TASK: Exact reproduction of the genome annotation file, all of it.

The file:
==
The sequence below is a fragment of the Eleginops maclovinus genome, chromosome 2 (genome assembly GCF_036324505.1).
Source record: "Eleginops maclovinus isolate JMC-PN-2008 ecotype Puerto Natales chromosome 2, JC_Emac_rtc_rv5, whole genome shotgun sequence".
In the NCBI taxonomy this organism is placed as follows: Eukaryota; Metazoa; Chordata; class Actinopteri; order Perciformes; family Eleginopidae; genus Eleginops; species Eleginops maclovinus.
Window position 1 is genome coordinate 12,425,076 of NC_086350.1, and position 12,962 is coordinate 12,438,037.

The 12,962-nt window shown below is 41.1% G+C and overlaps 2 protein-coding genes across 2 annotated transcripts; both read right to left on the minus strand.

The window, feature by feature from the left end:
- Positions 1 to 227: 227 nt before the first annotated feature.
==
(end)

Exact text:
The sequence below is a fragment of the Eleginops maclovinus genome, chromosome 2 (genome assembly GCF_036324505.1).
Source record: "Eleginops maclovinus isolate JMC-PN-2008 ecotype Puerto Natales chromosome 2, JC_Emac_rtc_rv5, whole genome shotgun sequence".
In the NCBI taxonomy this organism is placed as follows: Eukaryota; Metazoa; Chordata; class Actinopteri; order Perciformes; family Eleginopidae; genus Eleginops; species Eleginops maclovinus.
Window position 1 is genome coordinate 12,425,076 of NC_086350.1, and position 12,962 is coordinate 12,438,037.

The 12,962-nt window shown below is 41.1% G+C and overlaps 2 protein-coding genes across 2 annotated transcripts; both read right to left on the minus strand.

The window, feature by feature from the left end:
- Positions 1 to 227: 227 nt before the first annotated feature.